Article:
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NEWS | June 14, 2021

Youth programs resume operations post COVID-19

By Onyx Taylor-Catterson 633rd Air Base Wing Public Affairs

The youth services program at Fort Eustis, Virginia, re-opened its doors to children ages 9-18 on June 1, 2021 for open recreation from 11:30 a.m. - 6 p.m. Monday-Friday.

“Right now we are just pushing out what we can and then as the summer months go on, we are adding more programs,” remarks Billie Hogan, 733d Force Support Squadron Youth programs director. “So by the time fall comes, we hope to be totally open”.

Participation in youth programs is free and open to active duty, reserves, and retired service members’ children ages 9-18.The center offers daily activities such as cooking, gardening and drone club in addition to open recreation.

For child and staff safety, some COVID-19 protocols will remain in place - all staff and participants are required to wear masks and social distance, whenever possible.

Soccer registration for ages 5-18 begins June 7 for an abbreviated season running from July 12- August 13.

Dance classes for ages 3-18 will begin June 15.

To register for the youth center, interested parties will return a completed registration packet with proof of current immunizations and attend an orientation offered every other week. Registration packets can be picked up and returned to 1102 Pershing Ave., Fort Eustis, Va.

Once these steps are complete, the participant(s) can start the next day.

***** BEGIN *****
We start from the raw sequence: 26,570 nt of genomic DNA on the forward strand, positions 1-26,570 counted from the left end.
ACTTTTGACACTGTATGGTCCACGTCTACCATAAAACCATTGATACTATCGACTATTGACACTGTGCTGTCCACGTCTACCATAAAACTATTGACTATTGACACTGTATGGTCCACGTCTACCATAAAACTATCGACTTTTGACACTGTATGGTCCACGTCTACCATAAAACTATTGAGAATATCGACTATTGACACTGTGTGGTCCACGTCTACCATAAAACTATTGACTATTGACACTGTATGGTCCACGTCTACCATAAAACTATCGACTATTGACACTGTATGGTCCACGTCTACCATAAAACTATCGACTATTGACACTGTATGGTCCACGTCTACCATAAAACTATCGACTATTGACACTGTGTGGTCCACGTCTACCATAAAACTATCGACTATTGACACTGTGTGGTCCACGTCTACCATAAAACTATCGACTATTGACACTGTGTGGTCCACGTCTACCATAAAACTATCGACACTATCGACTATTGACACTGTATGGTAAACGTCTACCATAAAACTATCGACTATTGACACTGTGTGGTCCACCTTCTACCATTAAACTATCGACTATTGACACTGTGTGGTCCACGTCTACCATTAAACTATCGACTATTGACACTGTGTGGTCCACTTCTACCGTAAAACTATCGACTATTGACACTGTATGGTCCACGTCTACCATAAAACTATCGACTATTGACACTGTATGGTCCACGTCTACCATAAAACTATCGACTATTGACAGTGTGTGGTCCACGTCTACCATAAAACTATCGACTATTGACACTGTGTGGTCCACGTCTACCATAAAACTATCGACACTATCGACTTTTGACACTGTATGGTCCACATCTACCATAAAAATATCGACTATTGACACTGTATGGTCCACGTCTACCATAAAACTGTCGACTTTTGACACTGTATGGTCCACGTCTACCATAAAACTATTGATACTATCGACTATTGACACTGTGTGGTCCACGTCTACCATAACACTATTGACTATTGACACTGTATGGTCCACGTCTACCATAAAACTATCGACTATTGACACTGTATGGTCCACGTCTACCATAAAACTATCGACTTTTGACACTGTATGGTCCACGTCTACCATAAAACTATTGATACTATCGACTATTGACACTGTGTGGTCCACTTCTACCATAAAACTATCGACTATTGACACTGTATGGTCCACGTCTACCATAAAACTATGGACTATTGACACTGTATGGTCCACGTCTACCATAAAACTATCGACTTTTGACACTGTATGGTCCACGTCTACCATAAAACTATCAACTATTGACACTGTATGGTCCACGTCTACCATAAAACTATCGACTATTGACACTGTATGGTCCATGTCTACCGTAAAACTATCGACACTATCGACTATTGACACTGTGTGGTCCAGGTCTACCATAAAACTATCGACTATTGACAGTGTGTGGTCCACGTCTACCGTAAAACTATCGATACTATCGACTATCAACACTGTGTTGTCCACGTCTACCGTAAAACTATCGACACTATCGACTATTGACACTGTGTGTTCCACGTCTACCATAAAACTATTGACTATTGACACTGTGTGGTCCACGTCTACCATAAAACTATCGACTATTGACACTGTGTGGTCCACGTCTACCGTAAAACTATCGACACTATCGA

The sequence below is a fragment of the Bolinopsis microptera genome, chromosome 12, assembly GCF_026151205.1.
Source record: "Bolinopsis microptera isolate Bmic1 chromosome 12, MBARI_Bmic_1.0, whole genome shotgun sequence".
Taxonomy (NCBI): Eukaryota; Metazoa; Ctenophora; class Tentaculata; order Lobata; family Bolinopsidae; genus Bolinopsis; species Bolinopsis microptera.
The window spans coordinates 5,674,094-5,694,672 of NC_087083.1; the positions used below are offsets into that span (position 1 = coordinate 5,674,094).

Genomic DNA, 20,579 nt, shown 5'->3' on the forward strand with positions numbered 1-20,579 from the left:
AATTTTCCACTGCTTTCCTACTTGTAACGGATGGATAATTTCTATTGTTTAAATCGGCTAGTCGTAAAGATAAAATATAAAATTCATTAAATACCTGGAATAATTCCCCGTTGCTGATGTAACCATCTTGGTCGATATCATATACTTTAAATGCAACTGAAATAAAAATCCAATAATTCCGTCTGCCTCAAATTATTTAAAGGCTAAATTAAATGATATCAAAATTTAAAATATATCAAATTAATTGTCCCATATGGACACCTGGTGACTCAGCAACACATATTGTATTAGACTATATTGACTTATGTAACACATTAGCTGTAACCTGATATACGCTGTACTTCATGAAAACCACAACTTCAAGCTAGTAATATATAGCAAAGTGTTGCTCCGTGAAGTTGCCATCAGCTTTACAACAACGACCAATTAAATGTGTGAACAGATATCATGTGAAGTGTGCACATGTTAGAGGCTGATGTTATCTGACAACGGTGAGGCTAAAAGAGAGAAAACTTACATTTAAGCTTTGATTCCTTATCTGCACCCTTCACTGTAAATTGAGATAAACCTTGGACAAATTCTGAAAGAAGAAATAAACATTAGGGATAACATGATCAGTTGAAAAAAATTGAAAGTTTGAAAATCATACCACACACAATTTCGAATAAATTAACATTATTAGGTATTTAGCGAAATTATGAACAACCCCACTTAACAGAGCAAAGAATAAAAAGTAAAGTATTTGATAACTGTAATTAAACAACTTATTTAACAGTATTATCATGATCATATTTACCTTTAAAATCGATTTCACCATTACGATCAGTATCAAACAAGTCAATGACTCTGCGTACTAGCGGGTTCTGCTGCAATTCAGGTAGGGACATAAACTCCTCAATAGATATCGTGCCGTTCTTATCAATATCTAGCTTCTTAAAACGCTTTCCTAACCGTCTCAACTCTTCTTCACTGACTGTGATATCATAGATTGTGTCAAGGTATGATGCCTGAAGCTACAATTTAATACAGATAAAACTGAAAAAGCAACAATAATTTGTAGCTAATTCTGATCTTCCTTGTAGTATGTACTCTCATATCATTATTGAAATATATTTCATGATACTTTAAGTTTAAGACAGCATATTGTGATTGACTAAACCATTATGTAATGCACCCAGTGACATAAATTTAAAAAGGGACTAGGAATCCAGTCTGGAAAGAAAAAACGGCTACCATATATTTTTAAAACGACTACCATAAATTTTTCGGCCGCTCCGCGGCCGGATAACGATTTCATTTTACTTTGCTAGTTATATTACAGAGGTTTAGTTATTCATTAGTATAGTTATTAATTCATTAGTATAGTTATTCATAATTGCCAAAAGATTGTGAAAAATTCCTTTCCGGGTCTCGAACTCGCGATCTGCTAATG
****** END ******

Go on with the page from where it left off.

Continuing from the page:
The center is also accommodating of youth with special needs. Parent(s) and/or guardian(s) will meet with the inclusion action team to assess needs for additional assistance or help for physical, emotional and/or behavioral needs.

“We rarely turn away any child, the only reason we would is if we really could not meet that [individual’s] need.” explains Hogan. “We are very inclusionary, we try to get all the kids in.”

Hogan says the youth programs team is excited to support the children after a long hiatus and is thankful for the support she received from leadership to re-open youth programs.

“I really am grateful for my leadership,” Hogan acknowledged. “They listened when we said, ‘our children need socialization, there are developmental milestones that they are missing, they're isolated, they are becoming more depressed’, we're concerned about their mental health.”

Hogan hopes the addition of programs throughout the summer will give the children a sense of normalcy and allow his team to provide the services they’ve had to postpone for over a year.

 “We are starting to get back to what we do best,” said Hogan “And what we do best is service our children and our youth.”

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